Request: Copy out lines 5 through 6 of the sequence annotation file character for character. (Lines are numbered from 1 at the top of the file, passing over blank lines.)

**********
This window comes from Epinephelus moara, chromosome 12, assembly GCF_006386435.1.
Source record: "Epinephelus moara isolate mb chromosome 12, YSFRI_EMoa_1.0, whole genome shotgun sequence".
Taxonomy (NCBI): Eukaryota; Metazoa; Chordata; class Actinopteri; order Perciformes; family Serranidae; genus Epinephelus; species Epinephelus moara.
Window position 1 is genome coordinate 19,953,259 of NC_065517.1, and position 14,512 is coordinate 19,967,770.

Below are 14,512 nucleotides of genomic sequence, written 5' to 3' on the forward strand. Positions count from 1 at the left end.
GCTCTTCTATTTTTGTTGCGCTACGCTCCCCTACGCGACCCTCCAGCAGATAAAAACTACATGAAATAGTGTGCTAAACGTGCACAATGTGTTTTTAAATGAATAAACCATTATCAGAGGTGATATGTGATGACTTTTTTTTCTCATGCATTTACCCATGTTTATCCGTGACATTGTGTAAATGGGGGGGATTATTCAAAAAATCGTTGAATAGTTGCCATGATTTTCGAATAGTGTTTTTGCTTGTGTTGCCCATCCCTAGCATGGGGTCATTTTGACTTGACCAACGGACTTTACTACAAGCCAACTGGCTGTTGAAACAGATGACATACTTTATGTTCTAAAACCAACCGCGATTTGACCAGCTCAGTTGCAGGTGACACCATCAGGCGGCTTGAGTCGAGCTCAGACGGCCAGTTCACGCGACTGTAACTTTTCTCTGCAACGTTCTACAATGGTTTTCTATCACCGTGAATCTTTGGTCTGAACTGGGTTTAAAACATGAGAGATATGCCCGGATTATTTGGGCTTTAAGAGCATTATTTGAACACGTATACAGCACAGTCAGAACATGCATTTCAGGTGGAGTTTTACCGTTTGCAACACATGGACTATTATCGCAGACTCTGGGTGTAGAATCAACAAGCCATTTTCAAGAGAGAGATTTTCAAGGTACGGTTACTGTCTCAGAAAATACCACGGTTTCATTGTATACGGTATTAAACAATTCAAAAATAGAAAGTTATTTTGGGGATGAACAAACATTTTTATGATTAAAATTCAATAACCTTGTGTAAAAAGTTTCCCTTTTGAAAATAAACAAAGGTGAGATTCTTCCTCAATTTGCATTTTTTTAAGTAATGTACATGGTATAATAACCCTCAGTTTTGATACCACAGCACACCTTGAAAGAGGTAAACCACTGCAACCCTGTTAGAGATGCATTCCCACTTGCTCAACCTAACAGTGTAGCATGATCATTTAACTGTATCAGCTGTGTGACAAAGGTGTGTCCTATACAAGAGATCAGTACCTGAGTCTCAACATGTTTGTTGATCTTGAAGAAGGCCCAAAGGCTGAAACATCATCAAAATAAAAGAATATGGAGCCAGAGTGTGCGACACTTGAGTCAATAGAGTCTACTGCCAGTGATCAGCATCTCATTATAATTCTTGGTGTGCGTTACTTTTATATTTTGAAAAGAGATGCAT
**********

Below are 14,512 nucleotides of genomic sequence, written 5' to 3' on the forward strand. Positions count from 1 at the left end.
GCTCTTCTATTTTTGTTGCGCTACGCTCCCCTACGCGACCCTCCAGCAGATAAAAACTACATGAAATAGTGTGCTAAACGTGCACAATGTGTTTTTAAATGAATAAACCATTATCAGAGGTGATATGTGATGACTTTTTTTTCTCATGCATTTACCCATGTTTATCCGTGACATTGTGTAAATGGGGGGGATTATTCAAAAAATCGTTGAATAGTTGCCATGATTTTCGAATAGTGTTTTTGCTTGTGTTGCCCATCCCTAGCATGGGGTCATTTTGACTTGACCAACGGACTTTACTACAAGCCAACTGGCTGTTGAAACAGATGACATACTTTATGTTCTAAAACCAACCGCGATTTGACCAGCTCAGTTGCAGGTGACACCATCAGGCGGCTTGAGTCGAGCTCAGACGGCCAGTTCACGCGACTGTAACTTTTCTCTGCAACGTTCTACAATGGTTTTCTATCACCGTGAATCTTTGGTCTGAACTGGGTTTAAAACATGAGAGATATGCCCGGATTATTTGGGCTTTAAGAGCATTATTTGAACACGTATACAGCACAGTCAGAACATGCATTTCAGGTGGAGTTTTACCGTTTGCAACACATGGACTATTATCGCAGACTCTGGGTGTAGAATCAACAAGCCATTTTCAAGAGAGAGATTTTCAAGGTACGGTTACTGTCTCAGAAAATACCACGGTTTCATTGTATACGGTATTAAACAATTCAAAAATAGAAAGTTATTTTGGGGATGAACAAACATTTTTATGATTAAAATTCAATAACCTTGTGTAAAAAGTTTCCCTTTTGAAAATAAACAAAGGTGAGATTCTTCCTCAATTTGCATTTTTTTAAGTAATGTACATGGTATAATAACCCTCAGTTTTGATACCACAGCACACCTTGAAAGAGGTAAACCACTGCAACCCTGTTAGAGATGCATTCCCACTTGCTCAACCTAACAGTGTAGCATGATCATTTAACTGTATCAGCTGTGTGACAAAGGTGTGTCCTATACAAGAGATCAGTACCTGAGTCTCAACATGTTTGTTGATCTTGAAGAAGGCCCAAAGGCTGAAACATCATCAAAATAAAAGAATATGGAGCCAGAGTGTGCGACACTTGAGTCAATAGAGTCTACTGCCAGTGATCAGCATCTCATTATAATTCTTGGTGTGCGTTACTTTTATATTTTGAAAAGAGATGCAT